Vani Hari, a.k.a. the Food Babe, a blogger and food activist, has come under fire lately for some of the campaigns she's led pressuring big restaurant chains and food manufacturers to eliminate artificial or just hard-to-pronounce ingredients from their products. This nutrition "guru," many critics have pointed out, has no background in nutrition or food sciences. She's been described by scientists and nutritionists alternately as a "quack," a "fear mongerer," "food terrorist," and just plain "full of s***."
“She’s well intentioned, but there’s a problem when she scares her readership by giving them misleading information,” Joseph Perrone, PhD, chief scientific officer for the Center for Accountability in Science, said recently in a Health.com post revealing a handful of "Food Babe Myths You Shouldn't Believe." “Almost every chemical sounds dangerous when you pronounce it.”
Still, data collected in the 2015 global Nielsen survey about healthy eating trends points out that consumers are increasingly seeking "fresh, natural and minimally processed foods." For instance, more than four in 10 consumers say that it's "very important" that the food they eat use all-natural ingredients, free of GMOs (genetically modified organisms) and containing no artificial flavors or colors.
Lately, Big Food seems to be getting the message and is making changes dictated by shifting consumer concerns. Players ranging from McDonald's to Kraft to Heineken have recently announced changes in the ingredients of their products—sometimes with tweaks to their most iconic and successful foods.
And this is a trend that appears to be picking up steam. "I think it's really just the beginning. It's only going to get more intense," Ken Cook, president and co-founder of the Environmental Working Group, a nonprofit advocacy group focused on health and the environment, told the Des Moines Register. "This is still the country where the customer is always right. I think companies rushing to clean up their labels to respond to consumer demand, like McDonald's and others, that's an indication of the direction."
Here are 11 examples of changes, or planned changes, to ingredients in well-known foods:
PepsiCo recently decided to drop a low-calorie sweetener called aspartame from Diet Pepsi—not because it's unsafe, but because consumers have been showing a preference for soft drinks that are free of artificial sweeteners.
Kraft Macaroni & Cheese
What's inside the iconic blue box of Kraft Macaroni & Cheese is changing as of 2016. Synthetic coloring and artificial preservatives will no longer be used, leading some to worry the removal of yellow dyes might also change the product's distinctive taste and freakish orange appearance. The Food Babe and others who petitioned Kraft to make such changes declared victory when the company announced the move.
Newcastle Brown Ale
Both the European Food Safety Authority and the USDA have ruled that there's nothing unsafe about using caramel coloring in foods and drinks. Nonetheless, after receiving widespread "consumer concerns that have been expressed, particularly in the USA," about the ingredient being carcinogenic, Heineken decided earlier this year that it would no longer use caramel coloring in its Newcastle Brown Ale. A switch to roasted malts will allow the ale to maintain is distinctive brown appearance.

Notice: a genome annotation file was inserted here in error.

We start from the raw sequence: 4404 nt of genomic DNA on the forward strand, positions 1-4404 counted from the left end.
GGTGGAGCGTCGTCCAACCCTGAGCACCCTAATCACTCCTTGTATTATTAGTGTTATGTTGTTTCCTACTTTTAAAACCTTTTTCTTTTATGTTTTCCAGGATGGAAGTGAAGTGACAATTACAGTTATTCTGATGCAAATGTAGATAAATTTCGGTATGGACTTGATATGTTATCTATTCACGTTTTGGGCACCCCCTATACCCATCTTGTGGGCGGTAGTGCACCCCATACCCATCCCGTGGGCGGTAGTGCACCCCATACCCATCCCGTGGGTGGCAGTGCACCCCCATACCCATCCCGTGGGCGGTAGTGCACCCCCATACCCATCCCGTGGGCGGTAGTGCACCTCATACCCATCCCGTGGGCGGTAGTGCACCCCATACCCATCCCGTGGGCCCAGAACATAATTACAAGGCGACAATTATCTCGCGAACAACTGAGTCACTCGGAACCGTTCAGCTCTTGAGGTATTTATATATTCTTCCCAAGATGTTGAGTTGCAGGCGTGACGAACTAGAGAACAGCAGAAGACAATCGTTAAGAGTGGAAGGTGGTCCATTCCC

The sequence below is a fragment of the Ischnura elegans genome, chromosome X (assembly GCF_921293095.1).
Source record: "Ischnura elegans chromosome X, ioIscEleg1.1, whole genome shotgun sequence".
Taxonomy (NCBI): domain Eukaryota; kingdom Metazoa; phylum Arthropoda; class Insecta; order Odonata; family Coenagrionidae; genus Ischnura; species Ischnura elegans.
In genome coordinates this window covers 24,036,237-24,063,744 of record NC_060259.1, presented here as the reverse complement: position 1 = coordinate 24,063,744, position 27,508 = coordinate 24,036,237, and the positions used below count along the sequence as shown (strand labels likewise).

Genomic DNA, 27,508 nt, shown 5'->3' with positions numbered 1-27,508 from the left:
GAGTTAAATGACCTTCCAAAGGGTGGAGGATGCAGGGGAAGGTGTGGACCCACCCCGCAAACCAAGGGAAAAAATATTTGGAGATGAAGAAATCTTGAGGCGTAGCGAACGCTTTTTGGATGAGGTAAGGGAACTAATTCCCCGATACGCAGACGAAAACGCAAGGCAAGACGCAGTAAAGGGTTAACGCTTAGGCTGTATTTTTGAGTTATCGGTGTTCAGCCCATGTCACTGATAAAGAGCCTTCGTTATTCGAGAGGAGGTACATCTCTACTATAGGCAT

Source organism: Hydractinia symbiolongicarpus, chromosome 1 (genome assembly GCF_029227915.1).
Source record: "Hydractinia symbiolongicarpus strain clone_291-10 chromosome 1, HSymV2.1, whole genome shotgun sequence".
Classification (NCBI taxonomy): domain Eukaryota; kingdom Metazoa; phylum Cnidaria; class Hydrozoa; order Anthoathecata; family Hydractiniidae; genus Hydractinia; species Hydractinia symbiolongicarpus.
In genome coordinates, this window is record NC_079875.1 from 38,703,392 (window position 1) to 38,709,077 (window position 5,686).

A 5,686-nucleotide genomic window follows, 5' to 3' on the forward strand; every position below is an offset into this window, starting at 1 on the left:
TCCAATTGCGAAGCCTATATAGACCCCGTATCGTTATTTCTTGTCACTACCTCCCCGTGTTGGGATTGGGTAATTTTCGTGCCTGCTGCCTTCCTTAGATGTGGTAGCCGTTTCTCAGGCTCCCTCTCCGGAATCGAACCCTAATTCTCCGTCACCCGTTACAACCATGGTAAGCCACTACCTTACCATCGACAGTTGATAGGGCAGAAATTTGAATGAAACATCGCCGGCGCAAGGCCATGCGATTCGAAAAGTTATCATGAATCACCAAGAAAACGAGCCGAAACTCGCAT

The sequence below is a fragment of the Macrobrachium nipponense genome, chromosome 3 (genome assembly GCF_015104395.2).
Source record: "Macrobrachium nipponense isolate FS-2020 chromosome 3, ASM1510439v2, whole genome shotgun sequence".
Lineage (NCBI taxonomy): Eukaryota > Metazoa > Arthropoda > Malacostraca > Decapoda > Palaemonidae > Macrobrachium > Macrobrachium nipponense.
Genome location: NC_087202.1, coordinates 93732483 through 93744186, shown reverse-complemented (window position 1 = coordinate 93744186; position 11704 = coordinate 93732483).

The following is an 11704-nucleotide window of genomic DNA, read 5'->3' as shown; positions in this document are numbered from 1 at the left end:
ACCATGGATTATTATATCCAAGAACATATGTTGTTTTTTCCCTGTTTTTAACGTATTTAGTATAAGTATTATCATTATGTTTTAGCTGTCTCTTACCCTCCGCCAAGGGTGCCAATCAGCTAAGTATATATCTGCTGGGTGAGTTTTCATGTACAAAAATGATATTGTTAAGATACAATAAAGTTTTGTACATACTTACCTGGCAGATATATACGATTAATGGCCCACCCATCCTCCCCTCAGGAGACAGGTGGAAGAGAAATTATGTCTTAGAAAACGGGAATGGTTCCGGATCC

In a groundbreaking move in April, Chipotle became the first major restaurant chain to pledge to only serve food that contains no GMOs (genetically modified organisms) whatsoever.
In March, Steve Easterbrook, McDonald's new CEO, said that the fast food giant would no longer sell chicken treated with antibiotics that are also used as prescription drugs for humans. McDonald's is also eliminating sodium phosphates, maltodextrin, and a few other ingredients from its grilled chicken recipe.
Tyson, which is a big supplier for McDonald's and one of the world's largest producers of chicken, recently said it would stop using human antibiotics on all its chicken flocks by the fall of 2017. Critics have said that overuse of such antibiotics has helped usher in antibiotic-resistant bacteria sometimes dubbed as "superbugs," which have been blamed for a rise in illness and death. Critics have also said that Tyson's change doesn't go far enough to improve health safety and food sustainability.
While Hershey's plans are somewhat vague, the company said late last year that it was "moving more toward sugar" and away from high-fructose corn syrup as a key ingredient in some of its candies. Classic Hershey chocolate bars are already made with sugar, but Hershey products such as Almond Joy use corn syrup—at least for the time being.
Earlier this year, Nestle announced it was removing artificial flavors and colors from Butterfinger, Crunch, and other chocolate candies. For instance, instead of using something called vanillin in Crunch bars, Nestle will sub in natural vanilla flavor.
Hundreds of foods contain azodicarbonamide, which is described by the FDA as "a chemical substance approved for use as a whitening agent in cereal flour and as a dough conditioner in bread baking," and "a safe food additive when used for the purposes and at the levels specified in the FDA regulations." At the start of 2014, Subway bread was among the foods that contained this ingredient. But after tens of thousands of consumers signed an online petition pushing Subway to remove the chemical—which is also used in yoga mats and shoe rubber—the sandwich chain agreed to stop using azodicabonamide in bread.
In early May, Panera Bread said it would be dropping roughly one-third of the ingredients used in its food by instituting bans on the likes of saccharin, aspartame, synthetic benzyl peroxide, and maltodextrin. The fast-casual pioneer will be subbing in less-processed, more natural "clean" ingredients instead.